I read your article about biofuels in the March 5 issue with interest. Since I retired, I have volunteered aboard a WWII ship located on the Ohio River in Evansville, Ind.: LST-325. LST stands for landing ship, tank. This ship landed tanks and supplies at Normandy, in addition to other beaches of Europe. It is an operational museum ship that transits the rivers of the Midwest annually, opening for public tours.
I think it was in 2011 when the ship was going up the Illinois River heading for Henry, Ill., [that] we stopped in Beardstown, Ill., to receive a donation of 10,000 gal [about 37,850 L] of biodiesel. We added it to about another 5,000 gal [about 18,900 L] of conventional diesel we already had aboard. When we returned to Evansville from this cruise, we had a few thousand gallons remaining in our tank.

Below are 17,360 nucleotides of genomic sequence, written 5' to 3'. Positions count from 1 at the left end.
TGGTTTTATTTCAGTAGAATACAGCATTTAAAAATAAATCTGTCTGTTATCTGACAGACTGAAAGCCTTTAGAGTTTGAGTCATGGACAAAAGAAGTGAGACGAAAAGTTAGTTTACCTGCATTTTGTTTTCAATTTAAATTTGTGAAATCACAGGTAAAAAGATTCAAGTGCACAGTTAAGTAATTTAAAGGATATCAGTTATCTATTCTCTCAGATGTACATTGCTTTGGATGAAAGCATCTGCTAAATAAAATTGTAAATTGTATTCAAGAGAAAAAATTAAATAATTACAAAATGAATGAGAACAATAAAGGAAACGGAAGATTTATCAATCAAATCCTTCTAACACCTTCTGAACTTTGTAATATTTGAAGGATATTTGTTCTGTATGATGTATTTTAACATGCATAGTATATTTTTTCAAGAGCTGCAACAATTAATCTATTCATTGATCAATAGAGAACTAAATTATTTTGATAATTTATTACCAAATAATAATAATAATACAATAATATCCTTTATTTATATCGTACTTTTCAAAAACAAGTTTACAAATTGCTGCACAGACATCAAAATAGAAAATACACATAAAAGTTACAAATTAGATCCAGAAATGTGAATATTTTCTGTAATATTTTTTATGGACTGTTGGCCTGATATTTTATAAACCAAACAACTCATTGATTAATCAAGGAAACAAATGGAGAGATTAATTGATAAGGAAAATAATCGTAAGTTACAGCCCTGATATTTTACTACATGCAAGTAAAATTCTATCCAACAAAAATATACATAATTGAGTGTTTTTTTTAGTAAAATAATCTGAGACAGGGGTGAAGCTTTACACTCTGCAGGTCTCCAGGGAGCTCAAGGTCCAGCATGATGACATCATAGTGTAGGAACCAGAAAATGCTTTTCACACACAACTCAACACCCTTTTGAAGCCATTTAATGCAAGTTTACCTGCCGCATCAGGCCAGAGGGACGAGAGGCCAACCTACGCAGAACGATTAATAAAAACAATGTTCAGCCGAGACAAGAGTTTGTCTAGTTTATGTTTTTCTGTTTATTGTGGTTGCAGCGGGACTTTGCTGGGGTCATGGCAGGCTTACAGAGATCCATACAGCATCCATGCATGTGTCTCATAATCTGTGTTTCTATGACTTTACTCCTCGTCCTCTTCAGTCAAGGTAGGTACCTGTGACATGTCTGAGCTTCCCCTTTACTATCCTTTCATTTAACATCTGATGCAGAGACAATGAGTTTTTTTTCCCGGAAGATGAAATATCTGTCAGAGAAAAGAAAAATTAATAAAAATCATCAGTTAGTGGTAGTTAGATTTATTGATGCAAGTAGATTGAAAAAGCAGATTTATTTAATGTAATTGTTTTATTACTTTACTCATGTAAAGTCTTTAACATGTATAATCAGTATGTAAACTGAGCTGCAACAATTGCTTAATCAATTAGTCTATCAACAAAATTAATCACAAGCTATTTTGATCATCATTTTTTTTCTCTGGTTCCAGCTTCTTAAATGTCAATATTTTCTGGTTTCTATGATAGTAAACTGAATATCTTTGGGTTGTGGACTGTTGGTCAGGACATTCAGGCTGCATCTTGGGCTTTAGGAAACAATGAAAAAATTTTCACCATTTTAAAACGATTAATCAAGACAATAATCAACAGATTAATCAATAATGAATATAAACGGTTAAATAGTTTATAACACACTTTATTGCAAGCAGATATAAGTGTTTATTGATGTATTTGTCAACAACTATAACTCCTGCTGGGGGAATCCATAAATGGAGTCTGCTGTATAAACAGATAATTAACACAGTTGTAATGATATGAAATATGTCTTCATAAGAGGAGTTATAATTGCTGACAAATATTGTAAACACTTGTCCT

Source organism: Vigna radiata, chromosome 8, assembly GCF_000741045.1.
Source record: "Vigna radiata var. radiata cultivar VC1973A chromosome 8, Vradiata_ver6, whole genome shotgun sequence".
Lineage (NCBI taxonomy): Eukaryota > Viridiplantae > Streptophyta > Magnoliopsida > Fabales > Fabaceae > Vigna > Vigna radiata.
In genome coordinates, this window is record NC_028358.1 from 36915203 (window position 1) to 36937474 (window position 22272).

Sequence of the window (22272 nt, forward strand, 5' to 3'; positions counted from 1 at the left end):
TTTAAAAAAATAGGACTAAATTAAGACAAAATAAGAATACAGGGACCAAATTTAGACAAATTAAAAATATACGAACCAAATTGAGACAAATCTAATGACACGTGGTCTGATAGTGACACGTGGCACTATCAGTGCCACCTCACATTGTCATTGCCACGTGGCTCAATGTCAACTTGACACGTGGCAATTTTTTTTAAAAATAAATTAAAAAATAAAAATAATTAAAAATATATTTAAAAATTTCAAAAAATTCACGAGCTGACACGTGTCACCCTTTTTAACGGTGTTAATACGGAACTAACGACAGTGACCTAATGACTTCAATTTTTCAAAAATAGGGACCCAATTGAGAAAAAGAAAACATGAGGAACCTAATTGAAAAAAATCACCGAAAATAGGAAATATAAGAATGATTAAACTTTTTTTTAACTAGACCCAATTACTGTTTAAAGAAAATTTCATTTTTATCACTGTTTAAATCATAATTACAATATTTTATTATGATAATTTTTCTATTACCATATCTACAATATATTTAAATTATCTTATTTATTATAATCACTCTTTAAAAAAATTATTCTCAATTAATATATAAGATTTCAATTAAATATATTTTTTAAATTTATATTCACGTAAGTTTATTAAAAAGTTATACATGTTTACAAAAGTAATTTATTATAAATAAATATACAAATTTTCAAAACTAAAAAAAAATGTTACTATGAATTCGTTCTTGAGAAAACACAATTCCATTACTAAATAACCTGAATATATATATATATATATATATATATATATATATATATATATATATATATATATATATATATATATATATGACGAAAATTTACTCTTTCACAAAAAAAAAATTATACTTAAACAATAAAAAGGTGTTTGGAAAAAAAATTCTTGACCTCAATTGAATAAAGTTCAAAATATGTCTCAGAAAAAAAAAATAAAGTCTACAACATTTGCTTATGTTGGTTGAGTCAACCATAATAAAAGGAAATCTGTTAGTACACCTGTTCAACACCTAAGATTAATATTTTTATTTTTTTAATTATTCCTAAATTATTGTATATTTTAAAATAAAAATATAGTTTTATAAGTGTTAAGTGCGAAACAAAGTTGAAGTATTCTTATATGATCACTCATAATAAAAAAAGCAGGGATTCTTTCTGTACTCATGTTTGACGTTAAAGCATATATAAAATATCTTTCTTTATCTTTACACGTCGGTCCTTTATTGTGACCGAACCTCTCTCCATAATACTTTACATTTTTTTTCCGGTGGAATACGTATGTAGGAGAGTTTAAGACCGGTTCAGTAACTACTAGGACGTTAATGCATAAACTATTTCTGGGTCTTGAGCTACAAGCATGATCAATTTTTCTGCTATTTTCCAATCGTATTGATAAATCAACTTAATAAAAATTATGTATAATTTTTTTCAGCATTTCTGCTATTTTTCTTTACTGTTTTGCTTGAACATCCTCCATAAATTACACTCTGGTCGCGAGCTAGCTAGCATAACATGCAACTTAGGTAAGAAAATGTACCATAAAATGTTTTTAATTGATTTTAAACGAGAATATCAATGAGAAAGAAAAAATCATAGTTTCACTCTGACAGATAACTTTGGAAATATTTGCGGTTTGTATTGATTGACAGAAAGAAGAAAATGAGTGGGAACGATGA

The ship was inactive for about a year, but when we tried to restart its engines in 2012, we had great difficulty. After 11 months of storage, as your article clearly states, the biodiesel was a gelatinous mess. We had to clean our tanks, all the fuel lines to our filters, and then on to our engines. After flushing with conventional diesel fuel, we finally were able to start our engines.
There needs to be a warning label on biofuels indicating that they need to be used almost immediately. It should not be stored.
Robert J. HargroveI can't imagine the mess that must have been to clean out a 10,000 gallon tank with a gelatinous mass of biofuel; did they just solubilize the mess and pump it out? Yuck!